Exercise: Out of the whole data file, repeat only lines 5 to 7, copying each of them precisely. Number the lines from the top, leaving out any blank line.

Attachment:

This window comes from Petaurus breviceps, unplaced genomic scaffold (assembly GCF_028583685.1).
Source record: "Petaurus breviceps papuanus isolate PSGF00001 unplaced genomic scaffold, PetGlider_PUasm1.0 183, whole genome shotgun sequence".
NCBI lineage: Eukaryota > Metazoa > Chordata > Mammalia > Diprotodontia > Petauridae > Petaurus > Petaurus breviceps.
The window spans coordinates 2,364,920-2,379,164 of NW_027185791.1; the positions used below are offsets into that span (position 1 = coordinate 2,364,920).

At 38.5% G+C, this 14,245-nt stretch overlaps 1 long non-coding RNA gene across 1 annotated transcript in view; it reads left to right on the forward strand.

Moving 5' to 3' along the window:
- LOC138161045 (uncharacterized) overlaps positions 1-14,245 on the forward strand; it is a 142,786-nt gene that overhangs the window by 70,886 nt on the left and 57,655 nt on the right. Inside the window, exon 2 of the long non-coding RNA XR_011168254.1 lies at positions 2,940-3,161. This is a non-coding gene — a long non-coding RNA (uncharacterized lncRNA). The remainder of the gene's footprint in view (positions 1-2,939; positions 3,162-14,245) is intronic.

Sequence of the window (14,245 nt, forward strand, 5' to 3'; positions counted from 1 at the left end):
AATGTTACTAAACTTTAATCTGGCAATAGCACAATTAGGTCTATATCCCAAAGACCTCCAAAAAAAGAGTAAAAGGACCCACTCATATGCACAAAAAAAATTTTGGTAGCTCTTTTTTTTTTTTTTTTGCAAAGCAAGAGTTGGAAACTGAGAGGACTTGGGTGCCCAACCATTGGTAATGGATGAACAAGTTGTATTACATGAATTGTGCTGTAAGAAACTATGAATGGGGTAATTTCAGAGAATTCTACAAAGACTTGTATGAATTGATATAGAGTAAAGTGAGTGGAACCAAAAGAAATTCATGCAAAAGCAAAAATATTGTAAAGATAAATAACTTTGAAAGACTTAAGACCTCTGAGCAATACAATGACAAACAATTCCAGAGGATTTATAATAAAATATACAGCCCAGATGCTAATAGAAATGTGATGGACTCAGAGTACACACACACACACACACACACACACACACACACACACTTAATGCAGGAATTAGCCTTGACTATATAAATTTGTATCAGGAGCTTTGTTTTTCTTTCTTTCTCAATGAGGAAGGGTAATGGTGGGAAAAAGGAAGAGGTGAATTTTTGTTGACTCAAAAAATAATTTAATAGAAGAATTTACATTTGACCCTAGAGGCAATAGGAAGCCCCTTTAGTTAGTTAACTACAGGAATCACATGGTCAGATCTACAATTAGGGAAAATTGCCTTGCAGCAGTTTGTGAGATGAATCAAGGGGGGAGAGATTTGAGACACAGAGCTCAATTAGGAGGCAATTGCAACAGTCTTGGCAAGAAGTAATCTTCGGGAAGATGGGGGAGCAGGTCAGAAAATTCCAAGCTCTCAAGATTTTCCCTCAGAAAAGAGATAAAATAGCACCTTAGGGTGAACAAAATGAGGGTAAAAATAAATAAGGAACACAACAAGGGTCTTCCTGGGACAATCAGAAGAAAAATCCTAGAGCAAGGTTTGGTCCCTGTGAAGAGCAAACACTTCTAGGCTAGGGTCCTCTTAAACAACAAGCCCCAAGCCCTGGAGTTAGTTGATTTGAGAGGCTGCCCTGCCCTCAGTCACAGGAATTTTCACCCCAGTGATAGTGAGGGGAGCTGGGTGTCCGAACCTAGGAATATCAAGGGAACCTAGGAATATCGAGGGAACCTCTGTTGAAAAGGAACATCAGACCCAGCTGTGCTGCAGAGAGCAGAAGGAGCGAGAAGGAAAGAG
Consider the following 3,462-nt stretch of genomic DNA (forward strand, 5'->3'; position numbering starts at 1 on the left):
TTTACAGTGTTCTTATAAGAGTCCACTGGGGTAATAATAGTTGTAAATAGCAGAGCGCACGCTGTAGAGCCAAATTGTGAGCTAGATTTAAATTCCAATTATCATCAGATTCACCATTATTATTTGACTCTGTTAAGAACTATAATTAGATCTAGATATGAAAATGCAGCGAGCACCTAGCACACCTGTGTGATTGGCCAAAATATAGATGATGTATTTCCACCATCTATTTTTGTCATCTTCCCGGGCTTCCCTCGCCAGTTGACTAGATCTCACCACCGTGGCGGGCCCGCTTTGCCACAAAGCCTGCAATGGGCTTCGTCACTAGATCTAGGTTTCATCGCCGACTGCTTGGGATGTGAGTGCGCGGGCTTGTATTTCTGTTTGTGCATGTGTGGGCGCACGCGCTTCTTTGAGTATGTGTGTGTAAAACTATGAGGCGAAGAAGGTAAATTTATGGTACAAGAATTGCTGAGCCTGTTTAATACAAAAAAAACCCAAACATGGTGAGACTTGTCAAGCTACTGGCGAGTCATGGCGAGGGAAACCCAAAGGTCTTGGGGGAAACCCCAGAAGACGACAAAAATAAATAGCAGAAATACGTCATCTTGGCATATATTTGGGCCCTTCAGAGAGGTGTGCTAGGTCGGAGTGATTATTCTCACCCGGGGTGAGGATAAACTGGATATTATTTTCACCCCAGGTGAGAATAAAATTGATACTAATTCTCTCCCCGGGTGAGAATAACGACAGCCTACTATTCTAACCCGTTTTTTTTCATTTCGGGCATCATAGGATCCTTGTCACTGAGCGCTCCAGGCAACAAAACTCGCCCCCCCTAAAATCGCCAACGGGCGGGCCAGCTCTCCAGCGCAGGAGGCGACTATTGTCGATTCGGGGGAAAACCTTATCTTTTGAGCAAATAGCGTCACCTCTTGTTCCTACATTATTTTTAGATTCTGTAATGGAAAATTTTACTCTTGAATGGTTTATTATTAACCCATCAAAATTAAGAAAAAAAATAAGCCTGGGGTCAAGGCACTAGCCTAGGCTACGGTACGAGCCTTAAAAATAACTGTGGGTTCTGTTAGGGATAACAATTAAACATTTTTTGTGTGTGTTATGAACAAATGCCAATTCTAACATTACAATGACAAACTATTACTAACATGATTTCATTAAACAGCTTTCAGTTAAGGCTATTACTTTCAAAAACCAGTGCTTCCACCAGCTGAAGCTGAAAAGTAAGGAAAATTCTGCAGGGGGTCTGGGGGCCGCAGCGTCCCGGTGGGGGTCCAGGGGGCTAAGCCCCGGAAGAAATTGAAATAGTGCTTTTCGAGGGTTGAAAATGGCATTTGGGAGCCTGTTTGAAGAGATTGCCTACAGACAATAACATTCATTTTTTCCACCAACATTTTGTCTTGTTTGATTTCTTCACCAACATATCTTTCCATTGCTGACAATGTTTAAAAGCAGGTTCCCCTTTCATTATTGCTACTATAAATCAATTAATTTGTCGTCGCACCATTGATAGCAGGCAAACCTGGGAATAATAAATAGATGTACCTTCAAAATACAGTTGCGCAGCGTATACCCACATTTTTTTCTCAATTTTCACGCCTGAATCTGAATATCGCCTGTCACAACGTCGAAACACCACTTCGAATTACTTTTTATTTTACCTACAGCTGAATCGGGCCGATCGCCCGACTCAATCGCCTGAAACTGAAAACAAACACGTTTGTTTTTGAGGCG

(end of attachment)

At 38.5% G+C, this 14,245-nt stretch overlaps 1 long non-coding RNA gene across 1 annotated transcript in view; it reads left to right on the forward strand.

Moving 5' to 3' along the window:
- LOC138161045 (uncharacterized) overlaps positions 1-14,245 on the forward strand; it is a 142,786-nt gene that overhangs the window by 70,886 nt on the left and 57,655 nt on the right. Inside the window, exon 2 of the long non-coding RNA XR_011168254.1 lies at positions 2,940-3,161. This is a non-coding gene — a long non-coding RNA (uncharacterized lncRNA). The remainder of the gene's footprint in view (positions 1-2,939; positions 3,162-14,245) is intronic.